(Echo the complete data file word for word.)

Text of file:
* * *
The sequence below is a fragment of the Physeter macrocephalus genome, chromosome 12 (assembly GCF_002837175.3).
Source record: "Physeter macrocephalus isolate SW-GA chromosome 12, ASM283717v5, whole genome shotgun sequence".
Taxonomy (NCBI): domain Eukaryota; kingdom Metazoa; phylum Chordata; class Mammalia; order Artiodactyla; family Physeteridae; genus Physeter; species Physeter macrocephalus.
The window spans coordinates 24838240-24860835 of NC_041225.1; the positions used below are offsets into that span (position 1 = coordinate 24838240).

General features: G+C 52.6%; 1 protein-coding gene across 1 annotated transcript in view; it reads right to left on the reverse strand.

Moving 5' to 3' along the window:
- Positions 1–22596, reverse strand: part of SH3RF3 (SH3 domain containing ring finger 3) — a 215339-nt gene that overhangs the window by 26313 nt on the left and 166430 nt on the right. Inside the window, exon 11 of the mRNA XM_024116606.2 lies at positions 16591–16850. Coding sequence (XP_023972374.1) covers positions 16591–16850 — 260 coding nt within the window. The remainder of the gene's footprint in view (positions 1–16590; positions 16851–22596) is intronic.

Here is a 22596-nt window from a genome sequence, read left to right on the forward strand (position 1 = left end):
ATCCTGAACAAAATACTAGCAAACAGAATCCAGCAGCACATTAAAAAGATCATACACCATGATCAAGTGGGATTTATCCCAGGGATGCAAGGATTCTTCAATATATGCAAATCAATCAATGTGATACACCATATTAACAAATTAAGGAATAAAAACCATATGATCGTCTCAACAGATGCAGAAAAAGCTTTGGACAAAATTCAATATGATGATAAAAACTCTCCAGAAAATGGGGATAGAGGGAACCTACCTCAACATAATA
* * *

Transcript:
The sequence below is a fragment of the Physeter macrocephalus genome, chromosome 12 (assembly GCF_002837175.3).
Source record: "Physeter macrocephalus isolate SW-GA chromosome 12, ASM283717v5, whole genome shotgun sequence".
Taxonomy (NCBI): domain Eukaryota; kingdom Metazoa; phylum Chordata; class Mammalia; order Artiodactyla; family Physeteridae; genus Physeter; species Physeter macrocephalus.
The window spans coordinates 24838240-24860835 of NC_041225.1; the positions used below are offsets into that span (position 1 = coordinate 24838240).

General features: G+C 52.6%; 1 protein-coding gene across 1 annotated transcript in view; it reads right to left on the reverse strand.

Moving 5' to 3' along the window:
- Positions 1–22596, reverse strand: part of SH3RF3 (SH3 domain containing ring finger 3) — a 215339-nt gene that overhangs the window by 26313 nt on the left and 166430 nt on the right. Inside the window, exon 11 of the mRNA XM_024116606.2 lies at positions 16591–16850. Coding sequence (XP_023972374.1) covers positions 16591–16850 — 260 coding nt within the window. The remainder of the gene's footprint in view (positions 1–16590; positions 16851–22596) is intronic.

Here is a 22596-nt window from a genome sequence, read left to right on the forward strand (position 1 = left end):
ATCCTGAACAAAATACTAGCAAACAGAATCCAGCAGCACATTAAAAAGATCATACACCATGATCAAGTGGGATTTATCCCAGGGATGCAAGGATTCTTCAATATATGCAAATCAATCAATGTGATACACCATATTAACAAATTAAGGAATAAAAACCATATGATCGTCTCAACAGATGCAGAAAAAGCTTTGGACAAAATTCAATATGATGATAAAAACTCTCCAGAAAATGGGGATAGAGGGAACCTACCTCAACATAATA